Eli Craig’s 2010 horror comedy Tucker and Dale vs. Evil starts unpromisingly, a pre-title sequence that suggests you are about to see yet another found footage horror film (you aren’t), when the film begins in earnest we are dispiritingly introduced to a group of college kids (the usual collection of jocks and hot girlfriends) heading off for a weekend camping in remote woods. Even a fair weather horror fan should feel a twinge of acid reflux as their heart sinks into their stomach at such hackneyed (pun intended) material.
Well fear not, because from about this point Tucker and Dale dramatically improves. After discovering they have forgotten to pack beer the college kids stop at a roadside store straight out of Deliverance. They are observed by Tucker and Dale, two genial hillbillies who are travelling up to Tucker’s fixer-upper holiday home (or spooky-ass looking cabin in the woods to you and me) for a spot of fishing, a bit of DIY, and a whole mess of drinking (Pabst Blue Ribbon and nothing else). The droll Tucker (Alan Tudyk) is the worldlier of the two and advises his shy friend Dale (Tyler Labine) to talk to one of the out-of-towner girls who has caught his eye. It does not go well; first impressions are not helped by the massive scythe Dale happens to be carrying at the time. With his tongue-tied social awkwardness and hulking stature, the city kids immediately profile Dale as a scary inbred redneck and freak out, leaving the bemused hillbillies in a cloud of dust.
Things get really messed up later that night. The irritating alpha male of the townie group Chad (Jesse Moss), a man who turns the collar up on his polo shirt, winds his friends by telling a grotesque and gory tale around the campfire of how is parents were attacked by rednecks when he was a child. Following this harrowing story the group decides to go skinny dipping to ease their nerves. Unfortunately Tucker and Dale just happen to be fishing in the same creek. When the girl who earlier caught Dale’s eye, Allison (30 Rock’s Katrina Bowden), is startled by our hapless heroes and nearly drowns, only Dale’s quick and selfless actions save her. Unfortunately her now thoroughly spooked friends get the wrong end of the stick and think she has been kidnapped.
From this point on the hillbillies and the college kids continually cross paths in an escalating series of mutual misunderstandings which turn bloody and violent. Craig uses the audiences overfamiliarity with the slasher movie and twists genre conventions to flip every cliché of the rural-shit-kicker farm-implement massacre movie on its head, turning the traditional rural antagonists into heroes and the urban dwellers into, if not quite villains (Chad excepted) then at least dangerous idiots.
The intelligent and rational Allison attempts to intervene, but to little avail as her friends slip further in mania and think she has Stockholm syndrome. When she laments how wrong it was that she misjudged Dale so badly at their initial meeting due to his appearance, Dale remarks “I should have known if a guy like me talked to a girl like you, somebody would end up dead.”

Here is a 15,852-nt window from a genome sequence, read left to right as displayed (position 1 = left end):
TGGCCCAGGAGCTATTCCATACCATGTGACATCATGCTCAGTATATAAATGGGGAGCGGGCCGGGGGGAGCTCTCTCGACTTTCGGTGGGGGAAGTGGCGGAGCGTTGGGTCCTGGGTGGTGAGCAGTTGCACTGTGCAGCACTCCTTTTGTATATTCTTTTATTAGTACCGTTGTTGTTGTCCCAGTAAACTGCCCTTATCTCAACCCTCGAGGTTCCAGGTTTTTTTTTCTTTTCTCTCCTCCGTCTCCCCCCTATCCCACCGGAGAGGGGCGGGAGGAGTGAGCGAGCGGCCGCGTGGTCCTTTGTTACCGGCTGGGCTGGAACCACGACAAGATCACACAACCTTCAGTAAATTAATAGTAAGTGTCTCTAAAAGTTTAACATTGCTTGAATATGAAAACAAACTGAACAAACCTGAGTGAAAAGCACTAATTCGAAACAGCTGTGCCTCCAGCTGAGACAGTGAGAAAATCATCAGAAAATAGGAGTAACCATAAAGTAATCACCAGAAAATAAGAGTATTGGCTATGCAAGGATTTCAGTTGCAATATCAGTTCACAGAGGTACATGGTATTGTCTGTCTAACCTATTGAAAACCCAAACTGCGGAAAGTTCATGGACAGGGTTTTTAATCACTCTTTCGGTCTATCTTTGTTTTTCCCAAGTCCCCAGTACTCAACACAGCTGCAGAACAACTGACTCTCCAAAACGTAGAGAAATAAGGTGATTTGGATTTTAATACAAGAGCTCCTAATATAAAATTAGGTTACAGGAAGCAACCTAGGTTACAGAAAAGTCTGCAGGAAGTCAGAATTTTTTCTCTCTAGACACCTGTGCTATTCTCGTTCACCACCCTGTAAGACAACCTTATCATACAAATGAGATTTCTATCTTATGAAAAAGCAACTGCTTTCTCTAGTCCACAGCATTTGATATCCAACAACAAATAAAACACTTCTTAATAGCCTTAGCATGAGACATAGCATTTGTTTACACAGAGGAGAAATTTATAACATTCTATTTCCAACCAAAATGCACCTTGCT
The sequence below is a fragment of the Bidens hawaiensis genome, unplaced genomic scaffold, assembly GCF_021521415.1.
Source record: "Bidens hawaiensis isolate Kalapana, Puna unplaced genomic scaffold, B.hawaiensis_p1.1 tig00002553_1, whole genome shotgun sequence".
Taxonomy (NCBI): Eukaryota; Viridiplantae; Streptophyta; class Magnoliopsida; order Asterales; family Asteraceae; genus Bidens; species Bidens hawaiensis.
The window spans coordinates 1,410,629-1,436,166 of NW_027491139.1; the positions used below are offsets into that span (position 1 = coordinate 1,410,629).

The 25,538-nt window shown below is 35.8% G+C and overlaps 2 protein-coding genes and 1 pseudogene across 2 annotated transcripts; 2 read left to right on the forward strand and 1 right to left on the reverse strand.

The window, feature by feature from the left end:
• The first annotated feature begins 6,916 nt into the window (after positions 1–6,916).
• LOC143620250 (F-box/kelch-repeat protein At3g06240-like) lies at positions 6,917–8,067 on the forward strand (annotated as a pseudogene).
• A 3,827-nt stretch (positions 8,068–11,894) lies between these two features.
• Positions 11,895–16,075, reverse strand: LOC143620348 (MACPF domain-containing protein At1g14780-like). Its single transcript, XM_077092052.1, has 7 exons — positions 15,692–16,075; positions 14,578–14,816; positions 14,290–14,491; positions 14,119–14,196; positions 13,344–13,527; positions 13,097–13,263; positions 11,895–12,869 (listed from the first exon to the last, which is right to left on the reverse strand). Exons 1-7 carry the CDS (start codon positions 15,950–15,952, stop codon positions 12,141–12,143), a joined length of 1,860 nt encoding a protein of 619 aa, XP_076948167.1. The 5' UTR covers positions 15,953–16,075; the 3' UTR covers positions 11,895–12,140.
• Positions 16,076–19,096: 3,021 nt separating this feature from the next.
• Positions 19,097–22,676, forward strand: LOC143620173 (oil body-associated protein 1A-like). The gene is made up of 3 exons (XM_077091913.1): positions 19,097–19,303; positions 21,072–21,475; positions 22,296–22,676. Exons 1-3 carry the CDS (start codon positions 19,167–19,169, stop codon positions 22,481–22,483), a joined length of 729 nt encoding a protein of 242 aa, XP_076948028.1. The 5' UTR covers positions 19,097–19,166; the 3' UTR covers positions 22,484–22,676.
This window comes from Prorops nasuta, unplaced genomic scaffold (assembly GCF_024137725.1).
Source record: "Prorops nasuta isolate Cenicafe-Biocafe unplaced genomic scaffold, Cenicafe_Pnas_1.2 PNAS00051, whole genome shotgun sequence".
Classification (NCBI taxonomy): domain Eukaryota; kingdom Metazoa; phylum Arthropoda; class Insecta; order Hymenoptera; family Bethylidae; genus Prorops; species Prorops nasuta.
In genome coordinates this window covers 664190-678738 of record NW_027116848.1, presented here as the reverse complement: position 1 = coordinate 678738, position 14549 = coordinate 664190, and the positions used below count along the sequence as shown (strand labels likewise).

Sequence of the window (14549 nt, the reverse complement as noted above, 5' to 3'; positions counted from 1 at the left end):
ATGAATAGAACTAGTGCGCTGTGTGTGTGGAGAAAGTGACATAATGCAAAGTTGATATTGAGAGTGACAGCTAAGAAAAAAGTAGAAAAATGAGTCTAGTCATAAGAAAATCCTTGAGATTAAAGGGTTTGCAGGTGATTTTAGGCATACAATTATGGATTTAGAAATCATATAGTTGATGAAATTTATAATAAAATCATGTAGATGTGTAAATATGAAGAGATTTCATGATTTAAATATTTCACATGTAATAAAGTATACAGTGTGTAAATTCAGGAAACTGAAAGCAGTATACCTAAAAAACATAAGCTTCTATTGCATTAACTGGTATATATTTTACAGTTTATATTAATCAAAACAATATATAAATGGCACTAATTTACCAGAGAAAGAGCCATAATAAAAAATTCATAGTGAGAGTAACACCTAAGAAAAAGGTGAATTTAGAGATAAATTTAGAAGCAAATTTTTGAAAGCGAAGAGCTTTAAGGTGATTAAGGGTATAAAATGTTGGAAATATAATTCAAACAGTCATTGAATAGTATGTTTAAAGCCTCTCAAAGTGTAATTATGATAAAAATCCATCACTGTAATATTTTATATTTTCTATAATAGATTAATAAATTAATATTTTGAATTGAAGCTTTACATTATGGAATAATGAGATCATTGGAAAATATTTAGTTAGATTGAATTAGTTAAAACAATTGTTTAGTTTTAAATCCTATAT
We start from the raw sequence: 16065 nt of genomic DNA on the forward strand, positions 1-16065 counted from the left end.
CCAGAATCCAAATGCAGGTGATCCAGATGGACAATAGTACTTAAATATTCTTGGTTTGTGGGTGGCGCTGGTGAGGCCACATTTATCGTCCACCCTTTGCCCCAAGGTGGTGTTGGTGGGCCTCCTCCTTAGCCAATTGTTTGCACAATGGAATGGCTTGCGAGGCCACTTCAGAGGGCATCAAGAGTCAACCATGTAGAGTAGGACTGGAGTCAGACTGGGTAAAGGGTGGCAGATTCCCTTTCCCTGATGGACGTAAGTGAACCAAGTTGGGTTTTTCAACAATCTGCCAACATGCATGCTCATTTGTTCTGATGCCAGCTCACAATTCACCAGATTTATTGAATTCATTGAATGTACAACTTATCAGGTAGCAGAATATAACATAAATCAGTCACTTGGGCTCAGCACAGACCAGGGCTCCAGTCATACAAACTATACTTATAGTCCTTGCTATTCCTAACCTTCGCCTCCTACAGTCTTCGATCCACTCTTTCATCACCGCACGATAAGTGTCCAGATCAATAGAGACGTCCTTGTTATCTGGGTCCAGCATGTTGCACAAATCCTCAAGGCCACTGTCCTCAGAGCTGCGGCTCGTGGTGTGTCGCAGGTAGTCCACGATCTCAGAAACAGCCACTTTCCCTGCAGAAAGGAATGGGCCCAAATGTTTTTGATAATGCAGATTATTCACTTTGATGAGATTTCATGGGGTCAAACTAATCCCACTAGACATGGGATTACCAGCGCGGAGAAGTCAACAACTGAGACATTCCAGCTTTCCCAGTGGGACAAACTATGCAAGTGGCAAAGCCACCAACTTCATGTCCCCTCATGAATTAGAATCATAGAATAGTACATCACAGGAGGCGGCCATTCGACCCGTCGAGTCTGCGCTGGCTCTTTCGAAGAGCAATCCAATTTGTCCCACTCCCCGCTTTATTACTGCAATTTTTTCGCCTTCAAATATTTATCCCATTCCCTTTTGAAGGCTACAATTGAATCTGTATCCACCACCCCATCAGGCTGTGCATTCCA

This is a rare film that makes smart look like dumb. Tucker and Dale’s every action, no matter how innocent, genuinely appears to the college kids to represent a threat, while the college kids appear to them to be deranged lunatics. AS the body count mounts the increasingly frantic Tucker explains the gravity of their situation to Dale, who charmingly thinks they just need to explain their side of events “Oh hidy ho officer, we’ve had a doozy of a day. There we were minding our own business, just doing chores around the house, when kids started killing themselves all over my property!”
The farcical plot is really quite brilliantly realised. Neither group sees the whole picture, but the audience has a privileged viewpoint that means you can always see precisely where things are heading. The hilarity comes from always being aware of the giant Acme anvil swinging by a thread over the characters oblivious skulls.
This is a seriously funny film, with dialogue as consistently inventive and sharp as a top quality US sitcom. The gory violence is orchestrated as brilliantly timed physical splat-stick, and there are three terrific comic performances from Tudyk (watch his eyes), Bowden (initially filling the archetypal horror role of the ‘cute chick’, but gradually developing into a very funny character in her own right) and especially Labine. Watch out for a particularly funny line from Tudyk about sandwiches.
While Tucker and Dale will be especially funny for horror fans that will delight in seeing tungsten coated genre conventions being fed into a wood chipper and thoroughly shredded. However behind the carnage and claret, is a film that is as disarmingly sweet as Labine’s lovable lunk.
This is the most satisfying horror comedy since Sam Raimi’s Evil Dead 2. Since the film’s release Craig, Tudyk and Labine have occasionally discussed a potential sequel with the working title Tucker and Dale go to Yale, I’d love that to happen.
This review originally appeared on www.screenjabber.com